Professor Michael De Golyer from Hong Kong’s Baptist University, part of a group that monitored the effects of handover, said authorities believed the timing was right “in what looks like taking advantage of the changes in the international situation after September 11 in the United States and the Bali bombing.”
By early September, the much maligned secretary for security, Regina Ip, was dumped, and chief executive Tung Chee-hwa was forced to postpone the introduction of the bill indefinitely.
New security chief Ambrose Lee told the ABC: “I think the only regret is that it did not come out as satisfactory as we hoped for.”
Chinese patriotism classes plan scrapped
September 8, 2012
A Hong Kong government plan to make school children take classes in Chinese patriotism is dealt an embarrassing backdown by new chief executive CY Leung a day after high school students encouraged tens of thousands onto the streets.
According to the AFP news agency, course material as part of the Patriotic Education Reform extolled the benefits of one-party rule and equated multi-party democracy to chaos.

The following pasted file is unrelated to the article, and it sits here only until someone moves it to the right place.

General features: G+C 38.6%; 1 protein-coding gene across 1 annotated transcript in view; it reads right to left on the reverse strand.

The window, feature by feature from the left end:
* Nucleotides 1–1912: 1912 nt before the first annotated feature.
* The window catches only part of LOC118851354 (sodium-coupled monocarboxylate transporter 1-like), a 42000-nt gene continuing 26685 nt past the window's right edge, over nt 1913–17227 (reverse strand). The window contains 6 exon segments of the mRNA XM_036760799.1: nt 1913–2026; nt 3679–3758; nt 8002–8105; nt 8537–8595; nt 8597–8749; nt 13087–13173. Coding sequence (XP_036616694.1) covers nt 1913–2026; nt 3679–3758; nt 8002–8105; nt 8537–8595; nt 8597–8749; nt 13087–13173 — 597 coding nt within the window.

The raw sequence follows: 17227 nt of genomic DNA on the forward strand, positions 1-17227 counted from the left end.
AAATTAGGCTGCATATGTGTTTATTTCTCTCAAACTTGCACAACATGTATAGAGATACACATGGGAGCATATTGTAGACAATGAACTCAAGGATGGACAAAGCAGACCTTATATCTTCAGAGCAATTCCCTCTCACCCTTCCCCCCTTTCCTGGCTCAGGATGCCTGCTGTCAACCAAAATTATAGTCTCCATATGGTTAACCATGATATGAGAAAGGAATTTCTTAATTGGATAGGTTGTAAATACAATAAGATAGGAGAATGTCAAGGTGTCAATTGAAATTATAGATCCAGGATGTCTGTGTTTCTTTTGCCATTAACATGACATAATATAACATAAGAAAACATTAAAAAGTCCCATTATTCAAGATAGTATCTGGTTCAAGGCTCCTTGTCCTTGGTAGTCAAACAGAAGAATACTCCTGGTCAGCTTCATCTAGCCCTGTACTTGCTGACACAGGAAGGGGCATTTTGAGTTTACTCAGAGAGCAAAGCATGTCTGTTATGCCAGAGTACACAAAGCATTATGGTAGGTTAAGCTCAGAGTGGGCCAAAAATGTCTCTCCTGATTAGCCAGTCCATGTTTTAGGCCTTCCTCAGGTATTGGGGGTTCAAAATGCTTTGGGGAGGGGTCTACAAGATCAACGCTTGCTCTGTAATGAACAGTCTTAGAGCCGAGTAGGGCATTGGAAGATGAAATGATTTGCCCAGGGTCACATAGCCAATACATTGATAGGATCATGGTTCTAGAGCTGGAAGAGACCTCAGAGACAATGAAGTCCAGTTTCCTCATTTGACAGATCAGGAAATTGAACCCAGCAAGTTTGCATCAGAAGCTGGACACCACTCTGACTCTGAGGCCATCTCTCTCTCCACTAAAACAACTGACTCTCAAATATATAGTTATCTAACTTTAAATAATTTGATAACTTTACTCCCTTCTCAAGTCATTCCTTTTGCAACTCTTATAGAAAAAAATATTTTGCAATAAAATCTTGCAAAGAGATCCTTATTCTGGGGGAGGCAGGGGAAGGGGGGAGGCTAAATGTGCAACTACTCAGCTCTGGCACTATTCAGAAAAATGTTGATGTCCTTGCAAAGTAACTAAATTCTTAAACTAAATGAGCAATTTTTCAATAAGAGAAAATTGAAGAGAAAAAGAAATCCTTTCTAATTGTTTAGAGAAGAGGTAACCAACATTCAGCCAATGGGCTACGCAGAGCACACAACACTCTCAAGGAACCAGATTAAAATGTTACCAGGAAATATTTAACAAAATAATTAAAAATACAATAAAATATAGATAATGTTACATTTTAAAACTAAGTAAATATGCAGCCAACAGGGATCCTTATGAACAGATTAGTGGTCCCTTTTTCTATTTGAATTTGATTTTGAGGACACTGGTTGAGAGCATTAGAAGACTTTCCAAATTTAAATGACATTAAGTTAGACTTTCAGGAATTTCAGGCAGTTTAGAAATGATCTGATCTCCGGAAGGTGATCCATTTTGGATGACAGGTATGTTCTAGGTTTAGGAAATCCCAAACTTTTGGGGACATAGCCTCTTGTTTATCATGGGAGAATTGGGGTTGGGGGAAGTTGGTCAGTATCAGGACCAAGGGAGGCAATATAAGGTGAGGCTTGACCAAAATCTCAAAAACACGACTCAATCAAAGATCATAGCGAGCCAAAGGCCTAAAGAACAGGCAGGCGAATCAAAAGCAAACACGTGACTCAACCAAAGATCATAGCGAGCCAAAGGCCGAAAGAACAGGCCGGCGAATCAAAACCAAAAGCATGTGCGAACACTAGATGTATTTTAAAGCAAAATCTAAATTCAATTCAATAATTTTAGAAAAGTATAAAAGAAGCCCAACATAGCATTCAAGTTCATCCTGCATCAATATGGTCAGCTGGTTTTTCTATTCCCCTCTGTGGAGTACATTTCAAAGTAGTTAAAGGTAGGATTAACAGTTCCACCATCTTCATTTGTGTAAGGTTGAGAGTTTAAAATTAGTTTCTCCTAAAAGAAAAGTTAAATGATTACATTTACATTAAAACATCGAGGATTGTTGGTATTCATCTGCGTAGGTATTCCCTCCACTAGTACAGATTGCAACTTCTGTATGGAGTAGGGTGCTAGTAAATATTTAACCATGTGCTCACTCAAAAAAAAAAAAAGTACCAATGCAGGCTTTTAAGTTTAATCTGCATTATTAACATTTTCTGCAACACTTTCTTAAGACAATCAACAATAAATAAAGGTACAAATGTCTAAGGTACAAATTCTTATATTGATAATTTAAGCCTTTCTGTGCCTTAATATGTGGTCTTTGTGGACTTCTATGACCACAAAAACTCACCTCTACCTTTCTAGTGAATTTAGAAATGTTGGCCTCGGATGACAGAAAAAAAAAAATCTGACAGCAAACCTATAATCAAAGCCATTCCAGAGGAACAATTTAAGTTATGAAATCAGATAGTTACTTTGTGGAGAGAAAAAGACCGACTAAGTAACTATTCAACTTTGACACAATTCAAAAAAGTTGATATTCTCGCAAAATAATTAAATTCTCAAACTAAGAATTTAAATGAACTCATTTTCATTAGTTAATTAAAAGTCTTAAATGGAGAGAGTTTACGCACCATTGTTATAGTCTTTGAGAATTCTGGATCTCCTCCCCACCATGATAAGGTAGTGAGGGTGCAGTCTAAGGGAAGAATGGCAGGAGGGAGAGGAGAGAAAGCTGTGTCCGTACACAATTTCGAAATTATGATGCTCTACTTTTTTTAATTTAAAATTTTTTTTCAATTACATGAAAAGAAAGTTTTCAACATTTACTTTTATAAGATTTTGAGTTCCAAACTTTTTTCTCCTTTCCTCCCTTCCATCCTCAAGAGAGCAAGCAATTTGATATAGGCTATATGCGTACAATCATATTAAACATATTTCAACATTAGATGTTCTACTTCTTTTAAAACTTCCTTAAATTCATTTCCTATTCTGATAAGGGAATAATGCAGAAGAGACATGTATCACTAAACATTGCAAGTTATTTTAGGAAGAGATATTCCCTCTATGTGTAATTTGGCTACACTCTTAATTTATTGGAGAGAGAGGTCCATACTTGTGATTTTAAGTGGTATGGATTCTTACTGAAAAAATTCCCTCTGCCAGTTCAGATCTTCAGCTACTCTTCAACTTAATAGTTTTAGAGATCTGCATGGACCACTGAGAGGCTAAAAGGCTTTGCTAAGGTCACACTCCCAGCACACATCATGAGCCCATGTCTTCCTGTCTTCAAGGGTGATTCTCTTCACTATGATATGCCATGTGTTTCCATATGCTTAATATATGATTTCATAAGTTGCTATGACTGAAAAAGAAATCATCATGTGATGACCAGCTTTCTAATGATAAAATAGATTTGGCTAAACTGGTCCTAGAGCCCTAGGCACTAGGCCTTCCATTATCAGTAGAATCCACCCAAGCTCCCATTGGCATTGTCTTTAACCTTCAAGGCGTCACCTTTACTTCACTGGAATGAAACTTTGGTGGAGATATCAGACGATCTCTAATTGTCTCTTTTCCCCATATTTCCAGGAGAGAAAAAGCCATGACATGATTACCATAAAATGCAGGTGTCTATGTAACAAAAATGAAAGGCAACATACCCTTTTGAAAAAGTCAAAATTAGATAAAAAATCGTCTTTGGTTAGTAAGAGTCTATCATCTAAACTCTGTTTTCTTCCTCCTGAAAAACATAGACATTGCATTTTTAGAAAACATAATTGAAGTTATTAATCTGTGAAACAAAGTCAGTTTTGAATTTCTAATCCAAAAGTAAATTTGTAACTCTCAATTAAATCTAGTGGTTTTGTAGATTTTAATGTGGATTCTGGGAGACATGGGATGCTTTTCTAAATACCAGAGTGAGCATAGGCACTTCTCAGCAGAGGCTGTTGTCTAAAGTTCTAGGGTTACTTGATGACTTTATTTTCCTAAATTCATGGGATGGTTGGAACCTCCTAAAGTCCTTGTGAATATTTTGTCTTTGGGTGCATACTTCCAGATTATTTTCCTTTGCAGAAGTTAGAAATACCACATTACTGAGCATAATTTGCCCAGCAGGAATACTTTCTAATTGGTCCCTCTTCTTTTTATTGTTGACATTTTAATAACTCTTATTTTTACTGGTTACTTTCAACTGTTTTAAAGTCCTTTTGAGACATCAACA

Three students at a Hong Kong high school, including 15-year-old Joshua Wong of the recently formed Scholarism student organisation, embarked on a hunger strike against the initiative.
Mr Leung cancelled his APEC trip to address the issue.
‘Democracy poll’, another half-million march draws ire
July 1, 2014
An unofficial referendum run by pro-democracy groups allowed residents to choose between three options on how they want to directly elect their head of local government from 2017.
In response, Mr Leung said his government would do its “utmost” to move towards universal suffrage and stressed the need for stability after nearly 800,000 voted for full democracy.
Chinese state-run media dismissed the referendum as an “illegal farce”, insisting that the proposals violate the Basic Law.
Anson Chan, Hong Kong’s number two official at handover, told ABC’s Radio Australia: “What little autonomy we enjoy is for Beijing to give and to take back at its pleasure.”